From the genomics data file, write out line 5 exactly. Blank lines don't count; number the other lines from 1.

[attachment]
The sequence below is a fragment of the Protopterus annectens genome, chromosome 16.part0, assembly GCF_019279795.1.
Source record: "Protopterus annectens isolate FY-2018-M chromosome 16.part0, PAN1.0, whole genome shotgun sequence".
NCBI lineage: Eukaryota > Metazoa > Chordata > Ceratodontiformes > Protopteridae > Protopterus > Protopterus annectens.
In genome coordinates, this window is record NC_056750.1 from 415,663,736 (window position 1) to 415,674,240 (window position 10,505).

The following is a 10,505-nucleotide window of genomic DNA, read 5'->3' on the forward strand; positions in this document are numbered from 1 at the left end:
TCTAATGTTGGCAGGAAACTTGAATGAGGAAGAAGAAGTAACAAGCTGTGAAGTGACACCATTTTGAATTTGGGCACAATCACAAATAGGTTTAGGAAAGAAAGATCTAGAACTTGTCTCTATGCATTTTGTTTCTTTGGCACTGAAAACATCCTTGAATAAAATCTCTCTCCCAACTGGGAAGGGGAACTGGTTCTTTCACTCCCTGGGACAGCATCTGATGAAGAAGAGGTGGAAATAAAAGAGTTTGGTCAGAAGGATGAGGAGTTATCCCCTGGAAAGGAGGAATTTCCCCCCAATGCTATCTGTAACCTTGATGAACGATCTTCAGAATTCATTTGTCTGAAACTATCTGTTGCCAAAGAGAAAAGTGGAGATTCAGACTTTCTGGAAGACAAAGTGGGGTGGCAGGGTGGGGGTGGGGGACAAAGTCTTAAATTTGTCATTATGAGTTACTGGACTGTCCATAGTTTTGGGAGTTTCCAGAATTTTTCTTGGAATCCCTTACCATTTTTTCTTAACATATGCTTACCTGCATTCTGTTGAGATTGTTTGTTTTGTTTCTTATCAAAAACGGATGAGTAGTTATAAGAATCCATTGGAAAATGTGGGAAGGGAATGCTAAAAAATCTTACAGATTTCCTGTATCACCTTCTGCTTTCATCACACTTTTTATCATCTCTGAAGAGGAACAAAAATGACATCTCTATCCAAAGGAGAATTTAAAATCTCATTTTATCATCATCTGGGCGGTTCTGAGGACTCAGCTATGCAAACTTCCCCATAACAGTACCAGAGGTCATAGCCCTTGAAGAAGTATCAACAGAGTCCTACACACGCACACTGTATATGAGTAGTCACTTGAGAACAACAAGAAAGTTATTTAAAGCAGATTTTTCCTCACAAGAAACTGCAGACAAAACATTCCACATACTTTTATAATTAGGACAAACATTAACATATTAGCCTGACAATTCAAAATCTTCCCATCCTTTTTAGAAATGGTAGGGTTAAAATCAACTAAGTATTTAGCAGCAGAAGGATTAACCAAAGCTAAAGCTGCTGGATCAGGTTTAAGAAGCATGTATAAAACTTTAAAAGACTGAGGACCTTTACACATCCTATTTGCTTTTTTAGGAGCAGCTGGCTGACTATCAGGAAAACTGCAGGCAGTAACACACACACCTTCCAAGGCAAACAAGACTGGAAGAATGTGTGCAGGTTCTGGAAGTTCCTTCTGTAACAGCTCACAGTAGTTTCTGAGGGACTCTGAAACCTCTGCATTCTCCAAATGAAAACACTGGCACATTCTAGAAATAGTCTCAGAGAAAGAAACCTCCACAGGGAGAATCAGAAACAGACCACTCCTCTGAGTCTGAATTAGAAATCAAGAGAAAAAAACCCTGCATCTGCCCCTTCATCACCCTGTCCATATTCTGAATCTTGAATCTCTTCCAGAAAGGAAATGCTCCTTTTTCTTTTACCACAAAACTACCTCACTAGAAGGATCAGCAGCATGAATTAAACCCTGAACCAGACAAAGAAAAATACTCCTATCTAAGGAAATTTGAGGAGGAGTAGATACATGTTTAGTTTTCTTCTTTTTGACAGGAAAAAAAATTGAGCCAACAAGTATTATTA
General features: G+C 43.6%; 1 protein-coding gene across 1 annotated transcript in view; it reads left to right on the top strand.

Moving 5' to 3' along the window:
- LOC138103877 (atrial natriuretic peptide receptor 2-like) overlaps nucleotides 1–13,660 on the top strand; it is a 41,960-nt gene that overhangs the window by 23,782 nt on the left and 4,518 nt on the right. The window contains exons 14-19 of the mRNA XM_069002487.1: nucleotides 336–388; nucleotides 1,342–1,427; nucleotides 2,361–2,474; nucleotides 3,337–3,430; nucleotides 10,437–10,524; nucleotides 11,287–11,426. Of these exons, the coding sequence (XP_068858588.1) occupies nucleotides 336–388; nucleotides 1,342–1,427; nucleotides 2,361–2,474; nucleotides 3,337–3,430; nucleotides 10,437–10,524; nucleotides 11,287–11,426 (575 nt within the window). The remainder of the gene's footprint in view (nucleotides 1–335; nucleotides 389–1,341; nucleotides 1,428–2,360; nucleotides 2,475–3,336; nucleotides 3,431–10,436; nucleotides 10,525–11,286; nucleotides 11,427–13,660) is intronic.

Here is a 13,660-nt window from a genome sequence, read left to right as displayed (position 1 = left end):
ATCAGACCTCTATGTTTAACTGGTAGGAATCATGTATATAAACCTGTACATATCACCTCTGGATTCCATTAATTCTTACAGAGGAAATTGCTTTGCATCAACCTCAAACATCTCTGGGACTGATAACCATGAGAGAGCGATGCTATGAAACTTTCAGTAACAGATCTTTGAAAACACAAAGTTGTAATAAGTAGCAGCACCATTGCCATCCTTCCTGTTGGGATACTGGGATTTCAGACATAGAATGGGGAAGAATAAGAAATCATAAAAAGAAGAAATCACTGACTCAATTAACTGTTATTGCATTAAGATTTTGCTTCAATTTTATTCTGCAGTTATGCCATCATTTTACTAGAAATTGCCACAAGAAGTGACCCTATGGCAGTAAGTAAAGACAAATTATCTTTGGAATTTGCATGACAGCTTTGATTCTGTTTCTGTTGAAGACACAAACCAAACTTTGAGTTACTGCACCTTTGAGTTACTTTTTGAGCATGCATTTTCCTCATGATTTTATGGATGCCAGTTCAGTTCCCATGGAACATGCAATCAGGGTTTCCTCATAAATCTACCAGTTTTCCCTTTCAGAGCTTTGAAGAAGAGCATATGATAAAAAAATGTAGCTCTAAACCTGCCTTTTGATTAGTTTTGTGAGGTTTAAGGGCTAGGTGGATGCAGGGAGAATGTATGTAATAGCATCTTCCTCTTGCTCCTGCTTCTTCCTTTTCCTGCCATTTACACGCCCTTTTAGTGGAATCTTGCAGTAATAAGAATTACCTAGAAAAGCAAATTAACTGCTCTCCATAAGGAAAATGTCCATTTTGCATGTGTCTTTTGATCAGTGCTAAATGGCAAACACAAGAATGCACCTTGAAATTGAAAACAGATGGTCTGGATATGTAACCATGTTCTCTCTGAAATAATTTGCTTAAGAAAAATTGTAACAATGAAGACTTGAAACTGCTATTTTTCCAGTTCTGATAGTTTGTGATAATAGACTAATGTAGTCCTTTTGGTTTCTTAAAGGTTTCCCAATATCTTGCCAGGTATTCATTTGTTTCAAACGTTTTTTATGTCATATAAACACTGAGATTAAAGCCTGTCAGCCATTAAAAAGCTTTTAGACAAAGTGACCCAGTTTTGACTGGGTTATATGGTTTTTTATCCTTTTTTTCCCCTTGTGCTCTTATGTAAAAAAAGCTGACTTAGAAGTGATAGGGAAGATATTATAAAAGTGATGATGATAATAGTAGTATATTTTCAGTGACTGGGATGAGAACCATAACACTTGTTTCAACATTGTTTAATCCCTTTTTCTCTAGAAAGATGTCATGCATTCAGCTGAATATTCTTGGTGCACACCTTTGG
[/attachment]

The following is a 10,505-nucleotide window of genomic DNA, read 5'->3' on the forward strand; positions in this document are numbered from 1 at the left end: